Medicaid primary care pay at risk in lame-duck talks
Organized medicine reacted with strong opposition to indications that Congress might eliminate a temporary Medicaid pay increase to primary care physicians as lawmakers deliberate in year-end negotiations on outstanding fiscal issues. In a series of letters to House and Senate leaders on Dec. 5, more than 250 physician associations and state medical societies urged lawmakers to oppose any proposals to eliminate the Affordable Care Act provision that boosts Medicaid primary care rates to Medicare levels in 2013 and 2014. Doing away with the primary care parity policy “further burdens the already challenged Medicaid system of today,” the physician organizations wrote. The letters don’t specify the rationale behind the possible elimination of the pay bump. But some of the signatories said Republican lawmakers were eyeing the move as a way to help pay for preventing a 26.5% Medicare doctor pay cut under the sustainable growth rate formula, or as a general offset for avoiding el [Read more]
Incentive pay prevalence echoes boom in employed physicians
As more physicians opt for employment, annual incentive plans have been on the rise for the last five years, and employment contracts are increasing, according to the Hay Group, a global management consulting firm in Philadelphia. The number of hospitals that use incentive plans increased 23% since 2008, and integrated health care systems jumped from 43% to 61% in the same period. Physician practices went up from 70% to 80%, according to Hay’s 2012 Physician Compensation Survey, which was released in December. The boost in incentive plans is related to more doctors selecting employment with hospitals and groups, said C.J. Bolster, vice president of specialized industry for the Hay Group. Ninety-five percent of the largest health systems use incentive plans, he said. Growth in employment contracts also reflected physicians’ move away from independent practice. Seventy percent of hospital-based physicians had employment contracts in 2012, compared with 64% in 2011, while 67% [Read more]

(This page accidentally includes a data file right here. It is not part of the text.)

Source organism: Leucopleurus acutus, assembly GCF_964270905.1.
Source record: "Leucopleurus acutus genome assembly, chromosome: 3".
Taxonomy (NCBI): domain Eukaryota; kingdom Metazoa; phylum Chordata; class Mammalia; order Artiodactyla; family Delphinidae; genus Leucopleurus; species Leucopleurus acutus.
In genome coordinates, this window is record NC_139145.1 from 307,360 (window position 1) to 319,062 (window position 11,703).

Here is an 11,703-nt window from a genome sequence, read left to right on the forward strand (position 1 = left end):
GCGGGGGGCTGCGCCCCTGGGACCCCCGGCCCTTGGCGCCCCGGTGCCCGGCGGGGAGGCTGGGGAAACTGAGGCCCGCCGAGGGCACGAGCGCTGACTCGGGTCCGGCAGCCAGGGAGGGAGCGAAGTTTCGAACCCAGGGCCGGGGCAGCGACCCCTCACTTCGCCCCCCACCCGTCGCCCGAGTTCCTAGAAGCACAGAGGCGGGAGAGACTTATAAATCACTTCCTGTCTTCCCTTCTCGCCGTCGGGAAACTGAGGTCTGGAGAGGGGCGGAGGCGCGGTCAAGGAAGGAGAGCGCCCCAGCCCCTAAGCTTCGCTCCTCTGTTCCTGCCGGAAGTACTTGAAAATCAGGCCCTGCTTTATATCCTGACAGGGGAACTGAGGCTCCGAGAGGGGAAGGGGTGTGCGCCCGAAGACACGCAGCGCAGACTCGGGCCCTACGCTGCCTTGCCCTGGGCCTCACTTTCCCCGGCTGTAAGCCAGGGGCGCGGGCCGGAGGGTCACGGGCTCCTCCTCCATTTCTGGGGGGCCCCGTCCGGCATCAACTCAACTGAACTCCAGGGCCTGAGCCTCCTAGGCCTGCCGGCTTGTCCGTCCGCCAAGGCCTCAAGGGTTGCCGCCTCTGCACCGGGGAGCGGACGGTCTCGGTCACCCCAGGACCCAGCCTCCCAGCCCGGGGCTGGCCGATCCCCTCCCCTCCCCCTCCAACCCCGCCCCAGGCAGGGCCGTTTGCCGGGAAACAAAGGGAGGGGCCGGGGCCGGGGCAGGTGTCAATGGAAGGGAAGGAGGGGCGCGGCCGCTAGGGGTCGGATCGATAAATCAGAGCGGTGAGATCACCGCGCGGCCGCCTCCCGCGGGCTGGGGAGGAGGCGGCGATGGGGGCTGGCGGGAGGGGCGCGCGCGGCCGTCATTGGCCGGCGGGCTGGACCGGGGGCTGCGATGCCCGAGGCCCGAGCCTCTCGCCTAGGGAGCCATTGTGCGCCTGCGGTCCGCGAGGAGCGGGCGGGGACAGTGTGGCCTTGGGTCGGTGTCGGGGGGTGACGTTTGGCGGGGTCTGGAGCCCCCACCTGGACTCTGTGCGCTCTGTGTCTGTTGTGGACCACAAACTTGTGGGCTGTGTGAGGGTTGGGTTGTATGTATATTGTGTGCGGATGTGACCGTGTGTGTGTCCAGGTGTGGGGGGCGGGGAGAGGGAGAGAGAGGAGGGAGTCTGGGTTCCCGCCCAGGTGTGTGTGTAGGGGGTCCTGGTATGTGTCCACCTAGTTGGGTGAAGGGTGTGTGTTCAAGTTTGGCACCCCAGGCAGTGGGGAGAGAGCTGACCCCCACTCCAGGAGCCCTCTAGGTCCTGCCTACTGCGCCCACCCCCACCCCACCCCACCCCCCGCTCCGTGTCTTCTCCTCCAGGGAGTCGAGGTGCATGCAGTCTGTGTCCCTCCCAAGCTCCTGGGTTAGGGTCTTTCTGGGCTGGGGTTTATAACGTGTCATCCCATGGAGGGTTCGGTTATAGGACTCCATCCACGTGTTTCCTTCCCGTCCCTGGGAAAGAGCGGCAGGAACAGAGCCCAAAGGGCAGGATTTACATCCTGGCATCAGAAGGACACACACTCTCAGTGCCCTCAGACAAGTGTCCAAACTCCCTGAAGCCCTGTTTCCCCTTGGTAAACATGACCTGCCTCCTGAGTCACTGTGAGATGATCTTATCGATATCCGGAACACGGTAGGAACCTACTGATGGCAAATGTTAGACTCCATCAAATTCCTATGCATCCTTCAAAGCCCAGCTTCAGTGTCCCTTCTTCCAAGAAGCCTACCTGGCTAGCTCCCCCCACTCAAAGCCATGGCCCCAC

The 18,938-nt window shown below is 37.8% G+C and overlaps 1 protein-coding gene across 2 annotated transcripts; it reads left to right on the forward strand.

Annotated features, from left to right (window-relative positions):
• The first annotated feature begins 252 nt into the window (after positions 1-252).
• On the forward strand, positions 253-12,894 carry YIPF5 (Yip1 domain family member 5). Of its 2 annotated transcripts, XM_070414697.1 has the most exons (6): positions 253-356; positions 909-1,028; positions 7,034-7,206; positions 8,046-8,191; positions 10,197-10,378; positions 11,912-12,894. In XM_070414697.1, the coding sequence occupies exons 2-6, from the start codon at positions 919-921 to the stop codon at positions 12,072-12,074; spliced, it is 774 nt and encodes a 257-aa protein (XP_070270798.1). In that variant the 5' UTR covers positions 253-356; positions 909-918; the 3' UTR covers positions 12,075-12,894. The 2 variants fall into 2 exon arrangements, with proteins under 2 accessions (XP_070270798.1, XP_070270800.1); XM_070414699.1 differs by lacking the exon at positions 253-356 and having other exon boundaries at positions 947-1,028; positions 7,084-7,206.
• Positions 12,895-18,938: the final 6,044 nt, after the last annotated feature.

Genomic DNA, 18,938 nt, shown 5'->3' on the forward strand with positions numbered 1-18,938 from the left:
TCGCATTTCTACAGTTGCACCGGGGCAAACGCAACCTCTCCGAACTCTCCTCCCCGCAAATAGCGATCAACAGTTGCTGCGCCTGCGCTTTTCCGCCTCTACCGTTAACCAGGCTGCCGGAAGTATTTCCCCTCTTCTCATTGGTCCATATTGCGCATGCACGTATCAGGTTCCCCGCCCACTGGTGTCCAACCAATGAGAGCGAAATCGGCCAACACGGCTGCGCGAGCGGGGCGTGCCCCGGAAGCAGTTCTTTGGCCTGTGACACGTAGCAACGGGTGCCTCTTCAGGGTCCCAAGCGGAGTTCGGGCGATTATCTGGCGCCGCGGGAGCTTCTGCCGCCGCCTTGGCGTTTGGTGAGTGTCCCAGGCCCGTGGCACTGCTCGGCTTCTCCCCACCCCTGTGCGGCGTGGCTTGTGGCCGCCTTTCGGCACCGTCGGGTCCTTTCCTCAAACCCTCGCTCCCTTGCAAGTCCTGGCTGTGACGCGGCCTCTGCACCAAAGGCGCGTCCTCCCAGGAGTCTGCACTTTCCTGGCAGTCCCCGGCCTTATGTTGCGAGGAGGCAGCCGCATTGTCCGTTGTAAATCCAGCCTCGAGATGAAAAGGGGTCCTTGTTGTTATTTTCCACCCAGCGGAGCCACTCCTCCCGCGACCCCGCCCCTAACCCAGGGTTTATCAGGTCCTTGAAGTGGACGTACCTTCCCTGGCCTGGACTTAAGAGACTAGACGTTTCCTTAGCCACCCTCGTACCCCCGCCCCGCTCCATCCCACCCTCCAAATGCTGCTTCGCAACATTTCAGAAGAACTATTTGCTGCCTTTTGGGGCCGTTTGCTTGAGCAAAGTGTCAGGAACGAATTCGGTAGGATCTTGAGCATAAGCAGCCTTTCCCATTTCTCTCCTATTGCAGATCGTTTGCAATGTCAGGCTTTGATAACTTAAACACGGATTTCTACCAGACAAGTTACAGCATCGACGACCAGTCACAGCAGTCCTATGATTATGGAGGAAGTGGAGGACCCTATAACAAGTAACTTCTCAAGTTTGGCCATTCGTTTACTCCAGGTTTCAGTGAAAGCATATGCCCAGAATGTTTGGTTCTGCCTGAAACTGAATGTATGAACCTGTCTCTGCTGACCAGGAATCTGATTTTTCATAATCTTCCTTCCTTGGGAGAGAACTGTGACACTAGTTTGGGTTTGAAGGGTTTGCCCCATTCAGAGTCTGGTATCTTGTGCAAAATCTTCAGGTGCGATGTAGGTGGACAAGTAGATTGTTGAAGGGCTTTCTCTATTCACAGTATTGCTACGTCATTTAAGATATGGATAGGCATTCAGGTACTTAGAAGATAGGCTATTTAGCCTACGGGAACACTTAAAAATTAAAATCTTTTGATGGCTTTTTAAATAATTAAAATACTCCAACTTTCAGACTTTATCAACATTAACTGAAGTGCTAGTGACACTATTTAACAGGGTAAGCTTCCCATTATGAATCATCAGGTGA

Scope-of-practice challenge from chiropractors heads back to trial
Texas physicians will have to convince a trial court that a diagnostic procedure called Technological Instrumented Vestibular-Ocular-Nystagmus Testing — or VONT — is beyond chiropractors’ scope of practice. A district court, through summary judgment, earlier had ruled that chiropractors could not perform VONT because it expands their practice beyond what Texas law allows. But the Texas Court of Appeals, 3rd District in Austin reversed that decision in late November, saying it was unclear how VONT is defined. The court said that without that clarity, a trial needs to be held to determine those facts in the case that the Texas Medical Assn. filed against the Texas Board of Chiropractic Examiners. “What procedures are covered by the term, what are the purposes for performing those procedures and what do those procedures reveal about the patient, specifically about the biomechanical condition of the spine or musculoskeletal system?” the court asked in its opinion. The TM [Read more]
Universal EHR to streamline care for active military and vets
The Dept. of Defense and the Dept. of Veterans Affairs are accelerating efforts to link their health information technology systems to coordinate care better for service members as they transition out of the military and into civilian life. Leaders of the departments announced that they are moving toward using a single electronic health record system, for which the technology will be open-sourced and made available for use by other software developers. The integrated EHR will streamline administrative processes and encourage information sharing between the two departments, said VA Secretary Eric Shinseki during a Dec. 6 news conference. “The new program provides a warm handoff from service member to veteran status to ensure all who served are prepared to transition into civilian life and that they have access to VA benefits and services they’ve earned,” Shinseki said. Sharing between the departments with budgets the size of those for some small countries has not been eas [Read more]